1

from N3337:

If the definition of a class X does not explicitly declare a move constructor, one will be implicitly declared as defaulted if and only if

X does not have a user-declared copy constructor, X does not have a user-declared copy assignment operator, X does not have a user-declared move assignment operator, X does not have a user-declared destructor, and the move constructor would not be implicitly defined as deleted.

The first question is: why compiler generates move constructor when it shouldn't (there is user declared destructor and other functions which prevents generation of move constructor). Example program below prints constructorCounter=5 which means that there used move constructor (without move operations value::constructorCounter should be 10)

#include <iostream>

class value {
    public:
        value() {
            ++constructorCounter;
        }
        value(const int value)
            : _value(value)
        {
            ++constructorCounter;
        }
        value(const value& other)
            : _value(other._value)
        {
            ++constructorCounter;
        }
        const value& operator=(const value& rhs) {
            _value = rhs._value;
            return _value;
        }
        ~value() { }
        static int constructorCounter;
    private:
        int _value;
};

int value::constructorCounter = 0;

class array {
    public:
        //  array() = delete;
        //  array(array&&) = delete;
        array(const int size)
            : _size(size), _values(new value[size])
        {
            std::clog << "array(const int size)" << std::endl;
        }
        array(const array& rhs)
            : array(rhs._size)
        {
            std::clog << "array(const array& rhs)" << std::endl;
            for (int i = 0; i < _size; ++i)
                _values[i] = rhs._values[i];
        }
        array& operator=(const array&) {
            std::clog << "array& operator=(const array&)" << std::endl;
        }
        ~array() {
            delete [] _values;
        }
    private:
        value* _values;
        int _size;
};

int main(int argc, char *argv[]) {
    array c(array(5));
    std::clog << "constructor counter=" << value::constructorCounter << std::endl;

    return 0;
}

Second related question: why program fail to compile if i disable move constructor array(array&&) = deleted;, why there is no 'fall back' to copy consturctor array(const array&) ?

  • array c(array(5)); array(5) is an rvalue, therefore the move constructor will be called. – Ian A.B.K. Apr 20 '18 at 12:22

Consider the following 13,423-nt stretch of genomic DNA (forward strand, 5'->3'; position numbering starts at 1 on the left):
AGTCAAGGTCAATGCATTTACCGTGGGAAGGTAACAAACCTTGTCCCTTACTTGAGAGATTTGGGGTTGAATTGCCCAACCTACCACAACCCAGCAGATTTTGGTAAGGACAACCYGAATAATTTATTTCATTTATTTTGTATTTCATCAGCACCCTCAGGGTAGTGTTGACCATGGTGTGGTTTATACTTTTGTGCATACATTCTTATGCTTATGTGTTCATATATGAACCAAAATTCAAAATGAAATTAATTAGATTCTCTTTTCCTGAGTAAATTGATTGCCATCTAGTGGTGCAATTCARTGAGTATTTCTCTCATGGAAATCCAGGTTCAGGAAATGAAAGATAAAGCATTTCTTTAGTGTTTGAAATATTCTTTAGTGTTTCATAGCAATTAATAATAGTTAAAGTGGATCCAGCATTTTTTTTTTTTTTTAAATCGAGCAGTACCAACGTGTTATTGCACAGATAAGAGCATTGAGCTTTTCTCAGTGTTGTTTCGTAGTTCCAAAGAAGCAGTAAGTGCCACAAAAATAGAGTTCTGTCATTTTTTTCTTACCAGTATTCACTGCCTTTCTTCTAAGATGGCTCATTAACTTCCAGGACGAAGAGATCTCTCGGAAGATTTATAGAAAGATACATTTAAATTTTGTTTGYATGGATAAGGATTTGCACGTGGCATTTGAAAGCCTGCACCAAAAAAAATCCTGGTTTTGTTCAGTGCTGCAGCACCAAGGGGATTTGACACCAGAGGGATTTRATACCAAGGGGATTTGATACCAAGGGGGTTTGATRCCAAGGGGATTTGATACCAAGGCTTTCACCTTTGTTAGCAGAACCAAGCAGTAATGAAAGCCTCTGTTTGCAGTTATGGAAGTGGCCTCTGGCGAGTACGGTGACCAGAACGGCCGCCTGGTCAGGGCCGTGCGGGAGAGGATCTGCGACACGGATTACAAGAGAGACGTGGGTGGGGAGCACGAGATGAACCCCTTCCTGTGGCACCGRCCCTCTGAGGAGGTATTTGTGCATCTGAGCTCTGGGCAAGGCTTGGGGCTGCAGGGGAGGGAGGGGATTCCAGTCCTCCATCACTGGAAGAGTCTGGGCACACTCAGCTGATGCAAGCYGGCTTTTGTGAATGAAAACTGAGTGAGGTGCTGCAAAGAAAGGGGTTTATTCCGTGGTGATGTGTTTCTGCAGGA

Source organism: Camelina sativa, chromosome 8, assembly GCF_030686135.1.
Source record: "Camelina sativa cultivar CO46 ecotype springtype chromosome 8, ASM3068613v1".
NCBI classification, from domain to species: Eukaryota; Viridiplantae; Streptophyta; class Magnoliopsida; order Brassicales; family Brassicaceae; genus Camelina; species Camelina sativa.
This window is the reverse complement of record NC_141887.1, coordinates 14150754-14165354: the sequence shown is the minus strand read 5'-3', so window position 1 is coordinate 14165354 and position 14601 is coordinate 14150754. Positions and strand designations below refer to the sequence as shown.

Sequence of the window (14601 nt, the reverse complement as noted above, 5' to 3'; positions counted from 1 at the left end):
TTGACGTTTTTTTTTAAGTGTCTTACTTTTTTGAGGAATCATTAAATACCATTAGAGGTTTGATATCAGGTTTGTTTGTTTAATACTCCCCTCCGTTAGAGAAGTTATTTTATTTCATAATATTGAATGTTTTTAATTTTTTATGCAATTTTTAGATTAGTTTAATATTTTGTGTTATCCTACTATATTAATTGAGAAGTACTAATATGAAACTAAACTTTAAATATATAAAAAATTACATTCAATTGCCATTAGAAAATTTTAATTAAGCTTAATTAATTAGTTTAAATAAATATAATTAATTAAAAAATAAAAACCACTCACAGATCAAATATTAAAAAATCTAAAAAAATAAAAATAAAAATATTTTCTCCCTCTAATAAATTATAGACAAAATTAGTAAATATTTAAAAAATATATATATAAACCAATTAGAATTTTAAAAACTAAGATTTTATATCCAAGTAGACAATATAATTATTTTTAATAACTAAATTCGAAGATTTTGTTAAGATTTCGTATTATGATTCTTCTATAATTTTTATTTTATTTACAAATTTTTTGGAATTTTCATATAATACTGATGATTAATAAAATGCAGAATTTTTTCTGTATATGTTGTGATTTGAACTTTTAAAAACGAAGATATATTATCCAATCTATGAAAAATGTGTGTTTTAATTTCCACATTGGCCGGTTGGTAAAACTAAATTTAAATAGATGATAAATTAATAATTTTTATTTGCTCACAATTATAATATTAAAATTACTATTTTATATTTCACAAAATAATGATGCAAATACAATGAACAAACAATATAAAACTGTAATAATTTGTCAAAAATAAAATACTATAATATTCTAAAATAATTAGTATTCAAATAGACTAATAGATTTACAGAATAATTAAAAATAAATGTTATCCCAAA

10

At first, the line:

array c(array(5));

Leads to the copy constructor being used (because there is no user declared move constructor). However since it happens to be the c object construction, the compiler is able to elide the copy and construct your array object in-place.

Now when you user-declare the move constructor as delete-d, it is considered during overload resolution and indeed while resolving the call in line:

array c(array(5));

array(array&&) will be a perfect match... But it is deleted so overload resolution stops (perfect match), and an error is output (the function is deleted).

As suggested in comments, would you have been using the C++17 standard for your compilation, the line

array c(array(5));

Would have resulted in a guaranteed copy elision since it fits the following scenario:

In initialization, if the initializer expression is a prvalue and the cv-unqualified version of the source type is the same class as the class of the destination, the initializer expression is used to initialize the destination object

Rendering your code strictly equivalent to:

array c(5);
  • 3
    Even though the Q is not tagged with C++17 you might want to mention that in C++17 it wont mater if the move constructor is deleted, it will still elide the copy – NathanOliver Apr 20 '18 at 12:43
3

Move constructors are not generated here. Pedantically, the move constructor and assignment are not declared in this case.

What you observe is the compiler elides copying in array c(array(5));. See copy elision for more details:

In initialization, if the initializer expression is a prvalue and the cv-unqualified version of the source type is the same class as the class of the destination, the initializer expression is used to initialize the destination object:

T x = T(T(T())); // only one call to default constructor of T, to initialize x

When you do array(array&&) = deleted; the above expression considers the move constructor now (it was previously not declared) and fails because it is deleted.

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